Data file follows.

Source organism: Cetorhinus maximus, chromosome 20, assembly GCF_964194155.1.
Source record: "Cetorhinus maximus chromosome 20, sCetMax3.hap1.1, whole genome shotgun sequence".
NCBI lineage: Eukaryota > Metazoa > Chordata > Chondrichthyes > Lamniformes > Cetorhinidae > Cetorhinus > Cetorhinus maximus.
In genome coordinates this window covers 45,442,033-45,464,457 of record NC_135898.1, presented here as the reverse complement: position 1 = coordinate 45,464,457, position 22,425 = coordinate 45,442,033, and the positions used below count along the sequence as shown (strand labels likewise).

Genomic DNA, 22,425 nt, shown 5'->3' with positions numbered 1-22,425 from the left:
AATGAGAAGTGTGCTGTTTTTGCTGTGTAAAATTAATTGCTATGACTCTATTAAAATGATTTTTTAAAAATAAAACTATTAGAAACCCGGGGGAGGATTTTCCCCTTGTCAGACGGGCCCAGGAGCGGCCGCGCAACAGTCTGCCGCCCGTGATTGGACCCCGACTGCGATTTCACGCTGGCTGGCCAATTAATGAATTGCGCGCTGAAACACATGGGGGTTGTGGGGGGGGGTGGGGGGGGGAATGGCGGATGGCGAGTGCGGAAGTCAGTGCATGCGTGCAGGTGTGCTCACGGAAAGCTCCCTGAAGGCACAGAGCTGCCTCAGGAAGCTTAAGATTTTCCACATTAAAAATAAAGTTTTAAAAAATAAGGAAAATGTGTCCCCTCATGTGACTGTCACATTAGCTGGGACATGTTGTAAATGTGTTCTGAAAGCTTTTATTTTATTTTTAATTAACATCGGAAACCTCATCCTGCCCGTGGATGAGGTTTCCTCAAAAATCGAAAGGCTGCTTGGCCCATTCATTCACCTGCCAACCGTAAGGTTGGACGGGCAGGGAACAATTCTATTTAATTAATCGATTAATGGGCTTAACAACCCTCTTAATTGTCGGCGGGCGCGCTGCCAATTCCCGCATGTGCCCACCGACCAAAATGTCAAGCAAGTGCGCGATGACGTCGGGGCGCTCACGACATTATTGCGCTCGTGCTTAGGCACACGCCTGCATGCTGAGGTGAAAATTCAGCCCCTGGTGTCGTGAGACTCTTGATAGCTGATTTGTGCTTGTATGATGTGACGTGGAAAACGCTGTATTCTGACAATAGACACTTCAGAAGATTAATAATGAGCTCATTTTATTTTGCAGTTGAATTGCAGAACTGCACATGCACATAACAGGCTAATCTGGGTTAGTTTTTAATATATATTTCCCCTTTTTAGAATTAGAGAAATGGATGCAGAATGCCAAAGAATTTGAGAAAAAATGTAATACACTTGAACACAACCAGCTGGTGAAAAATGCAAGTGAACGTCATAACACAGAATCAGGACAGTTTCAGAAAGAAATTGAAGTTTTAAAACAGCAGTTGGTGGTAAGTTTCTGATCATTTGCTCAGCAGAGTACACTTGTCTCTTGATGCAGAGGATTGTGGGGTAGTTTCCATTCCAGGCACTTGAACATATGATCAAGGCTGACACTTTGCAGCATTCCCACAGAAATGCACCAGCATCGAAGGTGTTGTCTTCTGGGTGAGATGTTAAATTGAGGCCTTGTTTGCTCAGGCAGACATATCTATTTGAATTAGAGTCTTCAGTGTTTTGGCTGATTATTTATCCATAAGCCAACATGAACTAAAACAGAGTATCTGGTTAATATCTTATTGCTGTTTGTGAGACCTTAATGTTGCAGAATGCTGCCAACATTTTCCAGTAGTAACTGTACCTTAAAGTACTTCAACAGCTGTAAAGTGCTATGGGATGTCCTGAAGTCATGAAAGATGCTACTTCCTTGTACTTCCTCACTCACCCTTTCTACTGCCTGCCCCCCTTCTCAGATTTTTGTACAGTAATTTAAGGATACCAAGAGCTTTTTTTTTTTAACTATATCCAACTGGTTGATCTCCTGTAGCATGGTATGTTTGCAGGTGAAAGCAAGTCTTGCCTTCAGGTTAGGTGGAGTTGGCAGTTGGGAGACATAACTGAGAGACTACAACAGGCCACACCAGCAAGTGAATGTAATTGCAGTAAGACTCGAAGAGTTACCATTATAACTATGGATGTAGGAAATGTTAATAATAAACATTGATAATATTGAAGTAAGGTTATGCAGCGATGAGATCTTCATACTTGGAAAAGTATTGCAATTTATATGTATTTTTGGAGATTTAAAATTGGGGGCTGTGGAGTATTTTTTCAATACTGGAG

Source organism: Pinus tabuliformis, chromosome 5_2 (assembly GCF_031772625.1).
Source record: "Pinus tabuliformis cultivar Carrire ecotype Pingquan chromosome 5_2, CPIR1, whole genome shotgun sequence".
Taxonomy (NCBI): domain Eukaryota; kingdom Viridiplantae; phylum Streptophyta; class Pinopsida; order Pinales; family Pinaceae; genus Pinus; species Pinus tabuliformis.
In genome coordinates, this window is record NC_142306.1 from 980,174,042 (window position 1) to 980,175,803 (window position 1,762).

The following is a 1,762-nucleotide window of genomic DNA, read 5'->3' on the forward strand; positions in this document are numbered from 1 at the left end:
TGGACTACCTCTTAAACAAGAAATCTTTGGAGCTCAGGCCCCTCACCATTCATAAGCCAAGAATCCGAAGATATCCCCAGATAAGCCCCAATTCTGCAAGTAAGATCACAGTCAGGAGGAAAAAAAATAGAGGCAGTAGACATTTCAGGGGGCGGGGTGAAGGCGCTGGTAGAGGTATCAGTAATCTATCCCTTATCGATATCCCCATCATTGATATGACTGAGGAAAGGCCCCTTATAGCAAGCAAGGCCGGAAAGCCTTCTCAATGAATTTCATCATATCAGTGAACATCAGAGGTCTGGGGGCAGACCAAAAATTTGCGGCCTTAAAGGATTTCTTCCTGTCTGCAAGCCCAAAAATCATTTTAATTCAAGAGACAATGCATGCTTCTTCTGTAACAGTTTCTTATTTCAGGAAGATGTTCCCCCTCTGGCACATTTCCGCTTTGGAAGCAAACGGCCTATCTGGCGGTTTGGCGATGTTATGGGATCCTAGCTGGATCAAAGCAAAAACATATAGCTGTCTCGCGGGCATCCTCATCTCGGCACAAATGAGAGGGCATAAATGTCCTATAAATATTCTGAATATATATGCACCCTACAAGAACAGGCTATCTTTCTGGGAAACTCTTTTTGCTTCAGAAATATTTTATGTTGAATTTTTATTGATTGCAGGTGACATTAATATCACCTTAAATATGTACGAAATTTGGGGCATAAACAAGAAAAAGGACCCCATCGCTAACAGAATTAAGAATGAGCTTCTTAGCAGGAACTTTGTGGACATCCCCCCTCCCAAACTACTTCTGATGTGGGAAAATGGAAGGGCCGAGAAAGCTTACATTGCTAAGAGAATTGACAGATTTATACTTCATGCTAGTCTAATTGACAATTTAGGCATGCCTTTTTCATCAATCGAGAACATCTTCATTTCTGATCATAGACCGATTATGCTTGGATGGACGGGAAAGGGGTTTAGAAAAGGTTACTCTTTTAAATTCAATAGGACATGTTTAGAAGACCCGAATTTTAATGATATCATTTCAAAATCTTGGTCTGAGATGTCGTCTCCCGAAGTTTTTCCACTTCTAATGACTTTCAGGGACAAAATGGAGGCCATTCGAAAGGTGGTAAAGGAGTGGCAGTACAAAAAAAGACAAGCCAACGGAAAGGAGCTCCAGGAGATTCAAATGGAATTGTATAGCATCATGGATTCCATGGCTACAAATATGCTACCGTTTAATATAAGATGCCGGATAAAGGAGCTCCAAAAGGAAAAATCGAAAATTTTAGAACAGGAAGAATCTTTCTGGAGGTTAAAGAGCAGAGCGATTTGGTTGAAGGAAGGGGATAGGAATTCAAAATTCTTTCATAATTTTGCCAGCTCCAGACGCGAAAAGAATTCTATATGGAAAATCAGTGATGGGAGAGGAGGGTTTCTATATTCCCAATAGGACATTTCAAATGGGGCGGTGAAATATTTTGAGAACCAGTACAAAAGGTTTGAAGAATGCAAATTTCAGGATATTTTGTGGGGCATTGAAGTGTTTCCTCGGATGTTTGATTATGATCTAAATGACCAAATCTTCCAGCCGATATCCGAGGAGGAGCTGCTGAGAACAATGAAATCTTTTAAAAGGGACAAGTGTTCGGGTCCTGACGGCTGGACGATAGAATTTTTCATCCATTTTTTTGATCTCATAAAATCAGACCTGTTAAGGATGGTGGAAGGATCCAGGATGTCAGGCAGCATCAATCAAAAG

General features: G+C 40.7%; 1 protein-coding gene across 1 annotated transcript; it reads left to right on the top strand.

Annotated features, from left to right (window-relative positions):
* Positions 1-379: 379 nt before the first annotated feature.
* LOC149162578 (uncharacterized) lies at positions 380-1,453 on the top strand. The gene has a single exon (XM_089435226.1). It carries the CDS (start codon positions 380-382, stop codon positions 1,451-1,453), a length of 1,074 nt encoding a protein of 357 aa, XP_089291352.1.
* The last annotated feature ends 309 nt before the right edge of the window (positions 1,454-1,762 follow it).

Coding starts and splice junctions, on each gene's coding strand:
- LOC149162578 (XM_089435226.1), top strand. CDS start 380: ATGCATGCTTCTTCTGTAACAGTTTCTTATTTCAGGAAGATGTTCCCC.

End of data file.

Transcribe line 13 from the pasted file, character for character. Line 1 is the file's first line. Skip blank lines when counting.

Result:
General features: G+C 40.7%; 1 protein-coding gene across 1 annotated transcript; it reads left to right on the top strand.